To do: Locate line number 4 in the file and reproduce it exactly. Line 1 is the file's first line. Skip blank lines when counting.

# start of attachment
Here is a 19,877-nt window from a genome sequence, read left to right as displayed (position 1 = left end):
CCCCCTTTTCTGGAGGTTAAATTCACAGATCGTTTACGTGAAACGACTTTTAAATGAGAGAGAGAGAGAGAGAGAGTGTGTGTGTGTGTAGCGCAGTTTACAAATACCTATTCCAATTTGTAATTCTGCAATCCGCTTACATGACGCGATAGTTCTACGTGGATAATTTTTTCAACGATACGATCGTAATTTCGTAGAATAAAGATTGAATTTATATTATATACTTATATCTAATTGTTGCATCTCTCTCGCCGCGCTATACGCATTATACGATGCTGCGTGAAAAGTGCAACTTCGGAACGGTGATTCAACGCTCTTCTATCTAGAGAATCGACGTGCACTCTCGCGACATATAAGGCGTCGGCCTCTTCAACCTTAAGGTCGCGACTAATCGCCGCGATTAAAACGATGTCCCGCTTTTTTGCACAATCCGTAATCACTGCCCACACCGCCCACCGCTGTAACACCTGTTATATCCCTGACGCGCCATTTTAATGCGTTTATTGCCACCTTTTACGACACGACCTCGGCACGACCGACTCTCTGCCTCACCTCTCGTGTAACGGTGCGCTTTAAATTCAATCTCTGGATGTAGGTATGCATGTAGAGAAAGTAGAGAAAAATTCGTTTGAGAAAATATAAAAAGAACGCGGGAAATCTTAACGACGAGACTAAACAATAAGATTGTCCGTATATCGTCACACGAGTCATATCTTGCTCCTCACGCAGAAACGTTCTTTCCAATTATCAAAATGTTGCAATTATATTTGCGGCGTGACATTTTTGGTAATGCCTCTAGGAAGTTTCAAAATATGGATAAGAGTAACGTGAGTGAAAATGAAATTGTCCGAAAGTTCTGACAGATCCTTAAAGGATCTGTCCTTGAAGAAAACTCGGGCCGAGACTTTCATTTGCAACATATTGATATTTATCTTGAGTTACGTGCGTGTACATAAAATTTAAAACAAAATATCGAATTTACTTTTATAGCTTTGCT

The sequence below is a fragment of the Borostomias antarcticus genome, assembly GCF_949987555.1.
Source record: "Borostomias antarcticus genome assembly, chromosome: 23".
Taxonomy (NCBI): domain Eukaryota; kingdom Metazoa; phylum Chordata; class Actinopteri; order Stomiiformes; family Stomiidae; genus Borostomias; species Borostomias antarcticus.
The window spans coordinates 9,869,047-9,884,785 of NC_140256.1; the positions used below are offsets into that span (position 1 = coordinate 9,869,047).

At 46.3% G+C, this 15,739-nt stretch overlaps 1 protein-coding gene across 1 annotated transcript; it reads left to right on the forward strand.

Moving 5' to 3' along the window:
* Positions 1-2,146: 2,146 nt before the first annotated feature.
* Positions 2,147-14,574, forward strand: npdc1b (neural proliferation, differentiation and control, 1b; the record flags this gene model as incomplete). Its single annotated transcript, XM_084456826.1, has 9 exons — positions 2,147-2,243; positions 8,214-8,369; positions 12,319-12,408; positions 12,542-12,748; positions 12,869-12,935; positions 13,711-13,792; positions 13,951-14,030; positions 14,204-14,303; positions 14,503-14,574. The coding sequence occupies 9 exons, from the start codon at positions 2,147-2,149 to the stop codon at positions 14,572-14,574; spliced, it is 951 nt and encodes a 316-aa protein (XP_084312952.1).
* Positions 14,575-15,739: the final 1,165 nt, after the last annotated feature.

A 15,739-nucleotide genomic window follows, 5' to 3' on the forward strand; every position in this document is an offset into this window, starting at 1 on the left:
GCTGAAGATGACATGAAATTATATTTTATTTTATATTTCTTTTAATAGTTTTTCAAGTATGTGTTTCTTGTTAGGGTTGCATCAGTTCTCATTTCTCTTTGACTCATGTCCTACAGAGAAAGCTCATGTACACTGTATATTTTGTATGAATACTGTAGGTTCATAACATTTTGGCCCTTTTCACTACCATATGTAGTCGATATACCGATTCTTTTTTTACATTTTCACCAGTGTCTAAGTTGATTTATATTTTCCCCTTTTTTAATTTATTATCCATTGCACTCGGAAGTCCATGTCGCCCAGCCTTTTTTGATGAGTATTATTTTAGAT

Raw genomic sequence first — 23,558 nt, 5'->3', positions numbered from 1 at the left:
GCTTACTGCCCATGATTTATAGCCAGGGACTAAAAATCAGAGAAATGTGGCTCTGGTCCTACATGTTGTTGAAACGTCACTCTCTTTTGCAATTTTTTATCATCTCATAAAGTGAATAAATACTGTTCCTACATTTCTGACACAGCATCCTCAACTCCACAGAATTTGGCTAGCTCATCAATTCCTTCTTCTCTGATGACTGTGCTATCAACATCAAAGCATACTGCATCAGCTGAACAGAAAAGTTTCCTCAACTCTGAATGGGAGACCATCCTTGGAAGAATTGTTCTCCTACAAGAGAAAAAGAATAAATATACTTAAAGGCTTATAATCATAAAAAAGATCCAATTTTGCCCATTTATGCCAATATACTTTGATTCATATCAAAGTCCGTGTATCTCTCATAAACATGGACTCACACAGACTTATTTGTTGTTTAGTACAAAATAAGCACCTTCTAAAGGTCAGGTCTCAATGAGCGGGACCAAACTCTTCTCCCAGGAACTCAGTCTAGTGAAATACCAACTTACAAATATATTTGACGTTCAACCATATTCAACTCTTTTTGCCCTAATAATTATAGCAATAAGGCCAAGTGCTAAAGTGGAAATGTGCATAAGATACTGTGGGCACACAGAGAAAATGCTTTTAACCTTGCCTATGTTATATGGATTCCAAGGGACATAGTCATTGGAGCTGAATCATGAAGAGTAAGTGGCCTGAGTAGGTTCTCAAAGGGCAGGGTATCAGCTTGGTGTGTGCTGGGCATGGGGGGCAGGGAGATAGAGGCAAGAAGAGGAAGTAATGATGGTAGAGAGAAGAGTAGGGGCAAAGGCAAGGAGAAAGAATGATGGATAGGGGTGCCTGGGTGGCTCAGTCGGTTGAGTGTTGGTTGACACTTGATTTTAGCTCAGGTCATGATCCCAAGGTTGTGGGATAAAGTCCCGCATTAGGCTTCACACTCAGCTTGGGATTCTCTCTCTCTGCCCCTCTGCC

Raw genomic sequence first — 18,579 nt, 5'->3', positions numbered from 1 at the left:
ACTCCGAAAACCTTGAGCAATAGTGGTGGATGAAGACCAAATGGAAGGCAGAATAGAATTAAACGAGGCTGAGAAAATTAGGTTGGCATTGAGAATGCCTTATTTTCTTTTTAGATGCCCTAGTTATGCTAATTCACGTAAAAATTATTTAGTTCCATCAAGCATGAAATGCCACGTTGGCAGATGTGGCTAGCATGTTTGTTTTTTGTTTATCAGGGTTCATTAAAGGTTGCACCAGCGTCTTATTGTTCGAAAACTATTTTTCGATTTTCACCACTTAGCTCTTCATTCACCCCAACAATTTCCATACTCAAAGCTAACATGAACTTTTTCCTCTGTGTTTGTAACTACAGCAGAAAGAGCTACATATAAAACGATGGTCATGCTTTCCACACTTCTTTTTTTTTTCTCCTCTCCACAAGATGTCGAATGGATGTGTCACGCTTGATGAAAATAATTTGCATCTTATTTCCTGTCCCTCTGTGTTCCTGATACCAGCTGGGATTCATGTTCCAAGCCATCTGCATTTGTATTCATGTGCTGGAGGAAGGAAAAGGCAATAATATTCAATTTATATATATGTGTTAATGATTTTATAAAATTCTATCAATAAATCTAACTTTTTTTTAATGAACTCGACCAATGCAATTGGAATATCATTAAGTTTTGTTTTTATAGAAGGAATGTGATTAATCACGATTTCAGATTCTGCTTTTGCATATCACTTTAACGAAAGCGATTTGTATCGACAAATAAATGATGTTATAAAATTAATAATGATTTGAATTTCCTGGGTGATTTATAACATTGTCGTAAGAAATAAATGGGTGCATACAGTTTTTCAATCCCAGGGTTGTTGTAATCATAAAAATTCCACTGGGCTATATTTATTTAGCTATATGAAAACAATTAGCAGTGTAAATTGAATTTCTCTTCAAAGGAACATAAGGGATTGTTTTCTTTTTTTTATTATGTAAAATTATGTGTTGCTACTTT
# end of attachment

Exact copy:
Source record: "Borostomias antarcticus genome assembly, chromosome: 23".